2008 GMC Savana Performance

$6,155 - $7,392

2008 GMC Savana Performance Review

Note: This performance review was created when the 2008 GMC Savana was new.


Performance: 8.0

The 2008 GMC Savana has an excellent choice of engines and decent handling for a van. Referring to the van's 2003 redesign, Motor Trend reports that "it didn't take more than a single lap around the test track to see that the '03 vans accelerate smoother, handle tighter, ride quieter, and steer more precisely than the current models, which had already enjoyed a ride advantage over their Ford counterparts." And Edmunds says, "Driving this 5,062-pound, 219-inch long behemoth is surprisingly easy."

Acceleration and Power

There are five different Vortec engines for the 2008 GMC Savana, all of which are available for the Cargo trims but only two of which are available for Passenger models. Motor Trend says that these engines give the "Savana more juice and better performance, economy, reliability, and durability." The low-end engine, available only for the rear-wheel-drive Cargo trims, is a 4.3-liter V6 with 195 horsepower and 260 pound-feet of torque. This engine is a bit weak for the Savana's weight. Consumer Guide says that "we'd avoid the base V6; it's not powerful enough for a van this heavy." The Environmental Protection Agency rates this engine at 15 miles per gallon in the city and 20 mpg on the highway. The next engine, also only available for the Cargo trims, is a 4.8-liter V8 that can produce 279 horsepower and 294 pound-feet of torque. No EPA ratings are available for this engine.

The first of the two engines for the Passenger trims, which is standard on all-wheel-drive models of both the Passenger and Cargo trims, is a 5.3-liter V8 with 301 horsepower and 325 pound-feet of torque. (This engine is also available in a FlexFuel version that runs on 85 percent ethanol and 15 percent gasoline). This engine is rated by the EPA at 14 mpg in the city and 18 on the highway. The second engine for the Passenger trims is a powerful 6.0-liter V8 that can generate 323 horsepower and 373 pound-feet of torque. No EPA ratings are available for this engine. The most powerful engine in the Savana lineup (though not offered for the Passenger trims) is a 6.6-liter turbo diesel. It produces only 250 horsepower but can grind out an impressive 460 pound-feet of torque.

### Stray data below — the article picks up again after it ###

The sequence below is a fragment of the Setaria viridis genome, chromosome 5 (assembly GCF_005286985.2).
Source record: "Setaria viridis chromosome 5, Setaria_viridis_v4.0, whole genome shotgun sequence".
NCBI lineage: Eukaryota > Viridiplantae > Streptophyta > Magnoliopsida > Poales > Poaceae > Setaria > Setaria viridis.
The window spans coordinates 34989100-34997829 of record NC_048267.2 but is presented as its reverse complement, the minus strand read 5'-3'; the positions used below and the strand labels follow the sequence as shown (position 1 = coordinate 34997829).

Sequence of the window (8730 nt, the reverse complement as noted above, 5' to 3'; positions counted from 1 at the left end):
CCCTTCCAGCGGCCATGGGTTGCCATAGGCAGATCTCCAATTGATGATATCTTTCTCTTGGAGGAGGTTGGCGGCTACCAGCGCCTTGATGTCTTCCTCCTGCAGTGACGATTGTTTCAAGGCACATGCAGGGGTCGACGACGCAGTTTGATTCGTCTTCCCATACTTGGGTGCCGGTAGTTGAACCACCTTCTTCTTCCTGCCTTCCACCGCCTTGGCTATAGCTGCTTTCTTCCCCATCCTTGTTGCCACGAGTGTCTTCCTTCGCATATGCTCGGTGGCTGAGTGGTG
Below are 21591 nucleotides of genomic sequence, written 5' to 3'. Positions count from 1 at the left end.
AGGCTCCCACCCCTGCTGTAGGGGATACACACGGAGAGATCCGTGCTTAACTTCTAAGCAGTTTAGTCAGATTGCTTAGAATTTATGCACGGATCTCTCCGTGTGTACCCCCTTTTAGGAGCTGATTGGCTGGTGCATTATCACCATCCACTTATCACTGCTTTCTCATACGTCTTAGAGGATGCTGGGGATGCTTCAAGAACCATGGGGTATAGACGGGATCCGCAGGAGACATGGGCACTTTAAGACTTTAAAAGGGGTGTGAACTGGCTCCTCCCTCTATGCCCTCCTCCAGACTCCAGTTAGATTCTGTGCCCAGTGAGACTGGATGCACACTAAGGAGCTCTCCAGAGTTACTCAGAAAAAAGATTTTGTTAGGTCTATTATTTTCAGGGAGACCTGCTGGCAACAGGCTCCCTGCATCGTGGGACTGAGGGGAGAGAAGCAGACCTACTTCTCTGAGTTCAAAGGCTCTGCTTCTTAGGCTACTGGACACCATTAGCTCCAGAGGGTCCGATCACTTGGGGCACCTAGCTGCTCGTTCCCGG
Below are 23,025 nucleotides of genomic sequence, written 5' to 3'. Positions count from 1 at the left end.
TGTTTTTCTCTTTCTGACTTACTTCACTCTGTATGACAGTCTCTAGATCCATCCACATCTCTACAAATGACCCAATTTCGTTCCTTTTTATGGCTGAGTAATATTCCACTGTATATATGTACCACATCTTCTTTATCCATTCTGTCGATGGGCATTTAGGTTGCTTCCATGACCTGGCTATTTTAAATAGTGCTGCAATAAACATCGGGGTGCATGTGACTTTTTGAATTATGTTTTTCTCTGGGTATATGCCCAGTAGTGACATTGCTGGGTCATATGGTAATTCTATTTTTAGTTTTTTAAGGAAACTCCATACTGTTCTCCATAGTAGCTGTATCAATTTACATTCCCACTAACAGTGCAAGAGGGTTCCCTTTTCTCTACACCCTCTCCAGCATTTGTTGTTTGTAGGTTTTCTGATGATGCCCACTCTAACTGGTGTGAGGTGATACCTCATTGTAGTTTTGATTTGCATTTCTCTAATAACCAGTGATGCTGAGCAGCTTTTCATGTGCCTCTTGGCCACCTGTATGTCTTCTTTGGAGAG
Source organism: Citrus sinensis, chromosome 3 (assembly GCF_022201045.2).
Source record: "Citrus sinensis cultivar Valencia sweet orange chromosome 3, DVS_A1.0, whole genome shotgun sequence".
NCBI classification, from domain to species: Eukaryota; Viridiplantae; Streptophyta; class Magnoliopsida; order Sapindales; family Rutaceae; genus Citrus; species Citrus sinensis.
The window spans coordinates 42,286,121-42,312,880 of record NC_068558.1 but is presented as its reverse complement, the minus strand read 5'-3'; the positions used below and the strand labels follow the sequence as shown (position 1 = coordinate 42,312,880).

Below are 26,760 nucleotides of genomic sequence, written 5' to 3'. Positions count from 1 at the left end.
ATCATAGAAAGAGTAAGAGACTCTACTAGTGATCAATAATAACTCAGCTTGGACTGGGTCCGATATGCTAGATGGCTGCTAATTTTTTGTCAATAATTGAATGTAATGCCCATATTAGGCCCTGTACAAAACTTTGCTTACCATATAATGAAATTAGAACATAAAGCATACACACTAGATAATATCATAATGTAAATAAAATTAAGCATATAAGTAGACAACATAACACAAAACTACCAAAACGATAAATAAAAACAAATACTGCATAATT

All engines come with a four-speed electronically controlled automatic transmission with overdrive, tow-haul mode and an internal oil cooler, with a heavy-duty model of this transmission standard with the 4.8-liter, the 6.0-liter and the 6.6-liter V8s.

Handling and Braking

For a van, the Savana's handling is quite good. "Although hardly the vehicle you'd want for running laps at the race track," says Kelley Blue Book, "the big Savana is not as truck-like to drive as one might expect. GM has paid due diligence to the steering and brakes, giving them a firm feel that instills confidence even when fully loaded." Edmunds agrees: "With the van's unobstructed outward view and a pleasantly small turning radius, we found the SLT simple to drive and more maneuverable than you'd expect for a vehicle this size."

The Savana's ride is smooth suspension for a passenger van receives good reviews, with Edmunds saying that it "offers a compliant yet controlled ride, and the rear leaf springs are well tuned to handle bumps, even with a bevy of passengers." Consumer Guide also likes the ride: "Though even the passenger models lack the ride comfort of most minivans, these GM rigs display little rough-road harshness and only minor float over crests and dips. They're also surprisingly refined."

The power steering, however, is not as well reviewed as the ride. Says Consumer Guide, "Like other big vans, these are clumsy to drive, with a wide turning radius, copious cornering lean, and modest grip. Overassisted steering doesn't help, but Savana and Express respond with reasonable confidence in quick maneuvers." The front and rear four-wheel anti-lock ventilated disc brakes do a little better in reviews. "The brakes felt somewhat soft with light effort and took some getting used to," says Edmunds, "but the pedal was easy to modulate and even hard stops were surefooted."

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